The German/American solar manufacturer SolarWorld AG has published its final financial report for 2016. The report confirms the preliminary results released in February.
The company saw revenue increase by 5% year-on-year to $866 million last year, more of the half of which came from the U.S. market.
Furthermore, SolarWorld posted an EBITDA loss of $28 million for last year, while in 2015 it reported a profit of $44 million.
The company reported a full year operating loss of $106 million, for a -12% operating margin, as previously reported in the preliminary results. At the end of 2016, the company had equity to the amount of $131 million and net indebtedness of $326 million.
“There has been no shortage of challenges in the international solar business. The second half of 2016 was influenced by market turbulences and increased dumping. This development clearly left its mark on our company, too,” explained SolarWorld CEO Frank Asbeck.
The company’s CEO also said that the in the first half of 2016 the performance of the company was good and that especially in the second quarter its results were positive. The drastic price drop registered in the second half of last year, however, has negatively impacted its financial figures and has not been compensated through cost reduction. Asbeck added that SolarWorld has significantly reduced its inventory with a sales offensive in late 2016.
In February, Asbeck announced that SolarWorld intended to focus on monocrystalline PERC products in the future and to exit the multi crystalline business entirey. This was also confirmed in the preliminary results. The first steps in this direction have already been made, with the concentration of the manufacturing activities at the company’s production sites in Germany. Ingot and cell production will be located in Arnstadt, Germany, while wafer and module manufacturing will be concentrated in Freiberg.
The module factory in Freiberg will be halted or relocated this year. The company said it will continue to manufacture bifacial modules in the future, as part of its plan to focus on monocrystalline products.
“Focusing is the leverage for more radical cost reductions than were previously possible,” wrote Asbeck in the report. The company aims to reduce costs in almost all its divisions. The plan aims at expanding the most competitive production areas in order to achieve economies of scale more quickly, eliminate redundancies and simplify processes.
At the same time, SolarWorld said it will cut 400 full-time jobs over the next two years. Last year, the company’s workforce increased to 3,000.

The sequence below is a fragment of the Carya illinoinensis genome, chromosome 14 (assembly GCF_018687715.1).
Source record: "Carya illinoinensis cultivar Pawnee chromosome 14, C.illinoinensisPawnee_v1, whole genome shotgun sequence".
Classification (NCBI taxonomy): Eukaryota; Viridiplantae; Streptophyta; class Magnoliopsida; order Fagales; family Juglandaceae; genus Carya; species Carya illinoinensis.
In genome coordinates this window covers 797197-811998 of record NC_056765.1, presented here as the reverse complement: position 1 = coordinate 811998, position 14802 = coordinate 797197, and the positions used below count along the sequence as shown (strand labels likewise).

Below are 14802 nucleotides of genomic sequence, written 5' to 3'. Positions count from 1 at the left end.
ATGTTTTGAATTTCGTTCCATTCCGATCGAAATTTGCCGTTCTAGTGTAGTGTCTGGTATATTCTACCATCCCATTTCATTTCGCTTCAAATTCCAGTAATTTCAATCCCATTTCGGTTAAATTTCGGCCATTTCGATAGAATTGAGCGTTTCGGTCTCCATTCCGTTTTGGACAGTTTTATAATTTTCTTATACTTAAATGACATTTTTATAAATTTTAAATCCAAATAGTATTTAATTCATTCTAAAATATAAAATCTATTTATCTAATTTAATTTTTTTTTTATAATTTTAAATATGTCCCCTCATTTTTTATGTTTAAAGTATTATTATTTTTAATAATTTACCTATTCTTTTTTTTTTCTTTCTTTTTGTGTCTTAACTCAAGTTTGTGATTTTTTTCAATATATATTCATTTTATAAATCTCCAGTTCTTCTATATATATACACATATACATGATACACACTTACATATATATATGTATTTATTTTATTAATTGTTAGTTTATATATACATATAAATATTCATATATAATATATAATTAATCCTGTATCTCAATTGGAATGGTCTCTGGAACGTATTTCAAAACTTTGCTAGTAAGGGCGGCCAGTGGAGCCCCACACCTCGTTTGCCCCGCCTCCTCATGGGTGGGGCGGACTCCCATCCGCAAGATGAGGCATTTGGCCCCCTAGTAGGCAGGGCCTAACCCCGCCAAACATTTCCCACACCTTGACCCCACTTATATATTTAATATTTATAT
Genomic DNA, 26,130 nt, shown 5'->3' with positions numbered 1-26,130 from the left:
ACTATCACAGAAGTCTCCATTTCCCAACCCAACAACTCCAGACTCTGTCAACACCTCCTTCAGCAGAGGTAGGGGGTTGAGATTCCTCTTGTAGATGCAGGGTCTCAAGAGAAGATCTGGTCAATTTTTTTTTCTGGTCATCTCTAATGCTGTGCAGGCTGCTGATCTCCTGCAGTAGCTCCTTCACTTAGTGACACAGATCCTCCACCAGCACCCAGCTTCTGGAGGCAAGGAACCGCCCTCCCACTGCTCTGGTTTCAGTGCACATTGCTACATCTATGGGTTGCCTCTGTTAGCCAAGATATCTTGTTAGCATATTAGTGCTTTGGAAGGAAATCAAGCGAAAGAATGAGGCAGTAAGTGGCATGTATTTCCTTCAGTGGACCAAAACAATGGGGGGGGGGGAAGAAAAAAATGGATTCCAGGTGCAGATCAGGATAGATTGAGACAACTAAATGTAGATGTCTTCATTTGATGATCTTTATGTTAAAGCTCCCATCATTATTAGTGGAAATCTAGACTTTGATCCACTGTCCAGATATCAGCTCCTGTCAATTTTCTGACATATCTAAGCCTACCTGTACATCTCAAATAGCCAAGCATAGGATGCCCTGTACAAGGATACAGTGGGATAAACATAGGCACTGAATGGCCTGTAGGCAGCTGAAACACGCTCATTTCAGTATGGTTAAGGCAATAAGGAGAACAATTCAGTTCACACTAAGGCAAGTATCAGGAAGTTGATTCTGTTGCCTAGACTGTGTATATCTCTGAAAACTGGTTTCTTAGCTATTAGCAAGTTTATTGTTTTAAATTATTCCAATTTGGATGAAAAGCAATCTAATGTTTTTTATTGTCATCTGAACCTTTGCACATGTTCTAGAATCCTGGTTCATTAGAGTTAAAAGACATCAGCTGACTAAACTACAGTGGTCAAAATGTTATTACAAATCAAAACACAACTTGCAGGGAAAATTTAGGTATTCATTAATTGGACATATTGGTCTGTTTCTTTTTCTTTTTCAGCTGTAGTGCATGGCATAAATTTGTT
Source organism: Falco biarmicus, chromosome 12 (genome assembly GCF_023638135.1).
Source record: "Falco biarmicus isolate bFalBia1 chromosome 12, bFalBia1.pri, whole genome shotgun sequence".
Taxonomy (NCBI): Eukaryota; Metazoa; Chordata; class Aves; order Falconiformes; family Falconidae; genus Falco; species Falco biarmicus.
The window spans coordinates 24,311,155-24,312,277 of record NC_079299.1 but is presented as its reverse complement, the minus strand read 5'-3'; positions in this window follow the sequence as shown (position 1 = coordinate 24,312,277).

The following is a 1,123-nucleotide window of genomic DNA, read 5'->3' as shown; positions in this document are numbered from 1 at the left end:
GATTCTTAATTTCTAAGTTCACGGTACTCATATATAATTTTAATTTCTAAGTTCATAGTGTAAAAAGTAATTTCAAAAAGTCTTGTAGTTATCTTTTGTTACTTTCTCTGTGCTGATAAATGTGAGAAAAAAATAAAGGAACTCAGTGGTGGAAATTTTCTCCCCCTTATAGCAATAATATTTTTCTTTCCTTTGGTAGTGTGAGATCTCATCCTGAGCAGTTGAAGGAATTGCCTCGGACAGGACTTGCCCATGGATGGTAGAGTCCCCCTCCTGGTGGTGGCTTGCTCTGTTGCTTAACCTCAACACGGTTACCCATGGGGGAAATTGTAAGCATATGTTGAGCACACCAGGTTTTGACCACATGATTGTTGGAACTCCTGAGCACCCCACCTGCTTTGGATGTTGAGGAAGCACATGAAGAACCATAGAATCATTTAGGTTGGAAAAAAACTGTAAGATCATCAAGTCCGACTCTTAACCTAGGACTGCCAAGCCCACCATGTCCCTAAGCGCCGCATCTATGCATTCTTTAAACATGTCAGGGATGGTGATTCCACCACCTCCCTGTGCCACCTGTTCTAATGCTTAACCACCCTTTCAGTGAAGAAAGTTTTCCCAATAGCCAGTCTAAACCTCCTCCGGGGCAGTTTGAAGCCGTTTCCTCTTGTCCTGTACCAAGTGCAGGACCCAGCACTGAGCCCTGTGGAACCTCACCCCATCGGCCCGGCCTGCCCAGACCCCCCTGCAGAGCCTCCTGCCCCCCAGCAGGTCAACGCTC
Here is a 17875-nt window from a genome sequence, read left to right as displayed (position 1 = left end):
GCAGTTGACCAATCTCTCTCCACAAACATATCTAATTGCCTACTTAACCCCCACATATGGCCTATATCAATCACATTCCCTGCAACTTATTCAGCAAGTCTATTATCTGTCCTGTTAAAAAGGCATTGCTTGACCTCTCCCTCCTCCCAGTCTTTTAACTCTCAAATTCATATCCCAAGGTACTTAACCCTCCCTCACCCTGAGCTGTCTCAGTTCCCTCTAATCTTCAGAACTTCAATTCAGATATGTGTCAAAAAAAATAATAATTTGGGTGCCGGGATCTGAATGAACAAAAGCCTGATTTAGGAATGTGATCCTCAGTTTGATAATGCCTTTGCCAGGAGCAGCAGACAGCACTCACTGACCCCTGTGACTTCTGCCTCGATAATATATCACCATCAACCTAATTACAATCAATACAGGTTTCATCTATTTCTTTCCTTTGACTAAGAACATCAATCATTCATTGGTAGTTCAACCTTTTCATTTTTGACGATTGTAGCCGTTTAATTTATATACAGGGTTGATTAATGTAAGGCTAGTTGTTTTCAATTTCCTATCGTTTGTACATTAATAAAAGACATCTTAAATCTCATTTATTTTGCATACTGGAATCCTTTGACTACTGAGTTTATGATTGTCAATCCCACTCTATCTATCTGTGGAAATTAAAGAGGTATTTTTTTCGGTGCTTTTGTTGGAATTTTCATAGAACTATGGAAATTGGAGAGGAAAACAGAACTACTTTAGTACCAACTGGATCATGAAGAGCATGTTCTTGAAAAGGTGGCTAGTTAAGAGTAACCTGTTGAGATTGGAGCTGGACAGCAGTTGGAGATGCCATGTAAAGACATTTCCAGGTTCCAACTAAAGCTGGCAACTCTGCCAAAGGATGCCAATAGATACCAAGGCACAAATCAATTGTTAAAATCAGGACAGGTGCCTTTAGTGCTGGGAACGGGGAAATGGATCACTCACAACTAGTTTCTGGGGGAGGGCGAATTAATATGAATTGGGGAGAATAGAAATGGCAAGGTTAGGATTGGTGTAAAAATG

“2017 will be a year of transition, said Asbeck, where we lay the foundation for future growth. Saving costs alone is not enough to prevail in such a competitive market.”
Asbeck added the company is investing a two-digit million euro amount in 2017 at its production sites in Germany and Hillsboro, Oregon.
For the current fiscal year, the manufacturer expects an increase in shipments, while revenue is forecast to remain at about the previous year’s level. Furthermore, the company said it will improve its operating figures, although operating margins will still be negative. Operating results should be positive again in 2019, Asbeck stated. In 2019, SolarWorld also intends to increase its annual module production capacity to 2 GW.
A sword of Damocles, however, is hanging over SolarWorld: the Hemlock dispute. Last summer, a U.S. court ordered Solarword to pay damages of $793 million to U.S. silicon manufacturer Hemlock. That sum is made up of $585 million in damages and $208 million in interest, due to breaches of contracts by SolarWorlds subsidiary Deutsche Solar, which now operates under the name Solarworld Industries Sachsen, according to the U.S. silicon company.
The German company lodged an appeal against court judgment in August. At the time, Asbeck said he was confident that the U.S. silicon manufacturer would not receive recognition of any judgements in German courts.
SolarWorld board said the company’s overall economic position is “very difficult“. If the implemented strategic measures do not have a positive impact on its earning situation, the board stressed, delays or difficulties may not be excluded. “Ongoing negative operating cash flow would have further negative impact on the group’s liquidity position, limiting our ability to act,” said the company in the report.